The draft removal regulations have been developed to provide for activities covered by Schedule 4, Part 2, Subpart 1 of the Climate Change Response Act 2002 (the Act). This part of the Act relates to producing a product that embeds a substance which would otherwise result in emissions.
The purpose of providing for removals embedded in a product is to compensate a person for a pass-through cost imposed by the NZ ETS, to the extent that their activity does not result in emissions for which New Zealand pays a cost. Upstream points of obligation in the NZ ETS increase the price of fossil fuels in the stationary energy and liquid fossil fuels sectors. This is because fuel is assumed to be combusted, resulting in emissions. However, emissions do not result from fossil fuel carbon which is instead embedded in a product.
The criteria for eligibility to register as a participant for removal activities are set out in Schedule 4, Part 2, Subpart 1 of the Act. Significantly, removals embedded in a product must be recognised in New Zealand’s Greenhouse Gas Inventory. Currently only two activities satisfy these criteria – methanol production and steel production. Other activities which embed emissions, such as urea production and CO2 used in glasshouses, are not eligible activities because these activities are not recognised in the 1996 IPCC Guidelines for National Greenhouse Gas Inventories with which New Zealand’s Greenhouse Gas Inventory must comply.5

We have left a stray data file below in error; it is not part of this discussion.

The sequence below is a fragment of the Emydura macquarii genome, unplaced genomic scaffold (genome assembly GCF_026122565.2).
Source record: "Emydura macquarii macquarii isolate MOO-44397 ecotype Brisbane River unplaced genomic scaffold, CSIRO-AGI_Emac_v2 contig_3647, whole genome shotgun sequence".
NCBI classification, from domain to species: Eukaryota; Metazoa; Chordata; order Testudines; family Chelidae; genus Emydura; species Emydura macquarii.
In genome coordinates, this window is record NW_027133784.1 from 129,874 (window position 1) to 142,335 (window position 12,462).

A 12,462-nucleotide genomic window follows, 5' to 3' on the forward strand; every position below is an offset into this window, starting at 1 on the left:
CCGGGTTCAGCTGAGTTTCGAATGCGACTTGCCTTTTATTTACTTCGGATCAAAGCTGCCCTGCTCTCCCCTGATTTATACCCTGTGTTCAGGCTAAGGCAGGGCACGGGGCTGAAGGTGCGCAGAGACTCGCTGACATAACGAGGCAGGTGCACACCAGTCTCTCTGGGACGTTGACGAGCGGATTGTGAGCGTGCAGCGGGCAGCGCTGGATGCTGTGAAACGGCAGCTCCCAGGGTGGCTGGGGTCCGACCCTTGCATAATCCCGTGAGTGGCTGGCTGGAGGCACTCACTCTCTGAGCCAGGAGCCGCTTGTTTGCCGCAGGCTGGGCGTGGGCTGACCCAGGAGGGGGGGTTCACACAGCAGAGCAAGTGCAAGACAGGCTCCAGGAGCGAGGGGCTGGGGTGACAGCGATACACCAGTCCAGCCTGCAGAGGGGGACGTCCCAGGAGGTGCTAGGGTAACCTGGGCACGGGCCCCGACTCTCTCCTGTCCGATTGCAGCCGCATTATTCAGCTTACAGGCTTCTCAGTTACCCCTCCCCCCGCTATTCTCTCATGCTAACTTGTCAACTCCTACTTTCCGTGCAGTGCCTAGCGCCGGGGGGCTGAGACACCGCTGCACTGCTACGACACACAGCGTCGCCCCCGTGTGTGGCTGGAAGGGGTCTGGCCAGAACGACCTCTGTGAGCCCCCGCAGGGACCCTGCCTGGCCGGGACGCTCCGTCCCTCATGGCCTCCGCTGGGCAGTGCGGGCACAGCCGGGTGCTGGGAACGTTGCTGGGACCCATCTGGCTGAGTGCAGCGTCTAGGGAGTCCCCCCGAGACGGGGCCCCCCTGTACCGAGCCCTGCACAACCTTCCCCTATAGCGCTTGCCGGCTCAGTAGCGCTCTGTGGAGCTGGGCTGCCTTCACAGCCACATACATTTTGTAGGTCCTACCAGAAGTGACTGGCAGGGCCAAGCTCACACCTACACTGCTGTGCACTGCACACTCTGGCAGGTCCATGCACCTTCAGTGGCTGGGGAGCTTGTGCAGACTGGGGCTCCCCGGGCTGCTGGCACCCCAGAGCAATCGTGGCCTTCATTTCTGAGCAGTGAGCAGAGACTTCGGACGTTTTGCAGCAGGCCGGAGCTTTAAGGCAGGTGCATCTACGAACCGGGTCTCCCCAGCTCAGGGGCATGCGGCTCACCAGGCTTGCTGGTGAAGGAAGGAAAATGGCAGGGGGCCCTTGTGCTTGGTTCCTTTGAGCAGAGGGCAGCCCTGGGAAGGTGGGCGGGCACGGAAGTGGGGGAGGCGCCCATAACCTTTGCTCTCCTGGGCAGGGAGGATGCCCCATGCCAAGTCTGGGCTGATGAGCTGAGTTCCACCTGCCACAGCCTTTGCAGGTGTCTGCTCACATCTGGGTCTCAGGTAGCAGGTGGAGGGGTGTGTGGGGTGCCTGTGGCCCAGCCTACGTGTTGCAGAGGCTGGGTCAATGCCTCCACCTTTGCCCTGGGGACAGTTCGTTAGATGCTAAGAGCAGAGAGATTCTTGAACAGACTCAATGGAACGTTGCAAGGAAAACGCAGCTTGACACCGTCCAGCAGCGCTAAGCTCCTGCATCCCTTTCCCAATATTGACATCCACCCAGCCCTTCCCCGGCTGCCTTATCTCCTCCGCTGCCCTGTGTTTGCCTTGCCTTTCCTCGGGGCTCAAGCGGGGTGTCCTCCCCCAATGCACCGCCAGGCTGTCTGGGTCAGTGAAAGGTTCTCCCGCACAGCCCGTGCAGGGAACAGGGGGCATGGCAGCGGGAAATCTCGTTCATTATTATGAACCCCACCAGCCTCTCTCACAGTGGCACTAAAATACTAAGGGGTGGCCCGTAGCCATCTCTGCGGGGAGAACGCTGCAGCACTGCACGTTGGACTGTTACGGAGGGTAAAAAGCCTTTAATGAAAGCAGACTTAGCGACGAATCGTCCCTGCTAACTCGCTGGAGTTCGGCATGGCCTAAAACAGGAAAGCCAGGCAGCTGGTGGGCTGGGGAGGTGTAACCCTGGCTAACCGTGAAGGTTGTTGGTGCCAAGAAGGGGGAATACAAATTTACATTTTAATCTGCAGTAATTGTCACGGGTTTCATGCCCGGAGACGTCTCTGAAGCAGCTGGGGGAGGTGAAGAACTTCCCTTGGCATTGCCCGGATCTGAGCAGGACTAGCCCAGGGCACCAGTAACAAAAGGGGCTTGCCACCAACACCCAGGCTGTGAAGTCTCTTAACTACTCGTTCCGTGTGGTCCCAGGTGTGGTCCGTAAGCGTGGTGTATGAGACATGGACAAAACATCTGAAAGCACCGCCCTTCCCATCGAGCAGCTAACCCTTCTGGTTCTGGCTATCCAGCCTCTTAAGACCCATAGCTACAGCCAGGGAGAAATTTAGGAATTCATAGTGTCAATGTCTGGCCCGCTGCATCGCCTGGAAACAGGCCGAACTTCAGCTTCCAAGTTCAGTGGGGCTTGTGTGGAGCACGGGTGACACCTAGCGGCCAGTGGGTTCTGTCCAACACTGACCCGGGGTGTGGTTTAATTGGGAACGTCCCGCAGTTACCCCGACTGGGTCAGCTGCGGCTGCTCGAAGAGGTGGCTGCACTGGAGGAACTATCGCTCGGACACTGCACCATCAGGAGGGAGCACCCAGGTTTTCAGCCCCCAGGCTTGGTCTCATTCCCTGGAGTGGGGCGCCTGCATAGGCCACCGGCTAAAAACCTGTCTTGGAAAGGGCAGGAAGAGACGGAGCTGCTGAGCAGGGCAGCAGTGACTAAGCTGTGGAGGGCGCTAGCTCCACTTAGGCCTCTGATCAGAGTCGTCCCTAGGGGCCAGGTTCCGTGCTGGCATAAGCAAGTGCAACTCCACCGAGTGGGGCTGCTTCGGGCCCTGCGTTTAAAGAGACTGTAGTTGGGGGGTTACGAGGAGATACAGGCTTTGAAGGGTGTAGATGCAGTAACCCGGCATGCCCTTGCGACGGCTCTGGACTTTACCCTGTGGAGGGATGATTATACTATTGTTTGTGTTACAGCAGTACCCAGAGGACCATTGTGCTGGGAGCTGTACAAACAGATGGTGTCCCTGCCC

The draft removal regulations prescribe a threshold of 5000 tCO2-e for eligibility to register as a participant. This threshold reflects the costs associated with providing for a removal activity. These include costs from determining sufficient data collection requirements and calculation methods, promulgating regulations, data collection, filing emissions returns for removals, risk management and compliance, and transferring emission units for removals. Removal activities falling below this threshold would result in only a minor economic benefit from transferring a small number of emission units from the Crown to a person. Additionally, the proposed threshold is consistent with the threshold set in the Act for mandatory registration as a participant for mining coal.
Currently, the quantity of removals from steel production is significantly less than the proposed threshold. Therefore, the draft regulations do not prescribe data collection requirements and calculation methods for removals from steel production, and the SEIP regulations do not allow for the deduction of carbon embedded in steel.
The quantity of removals from methanol production does cross this threshold and a process for data collection and removals calculation for this activity is outlined in the draft removals regulations. It is possible that further activities will satisfy the eligibility criteria, including the threshold. If this occurs, the regulations will be amended to provide data collection requirements and calculation methods as appropriate.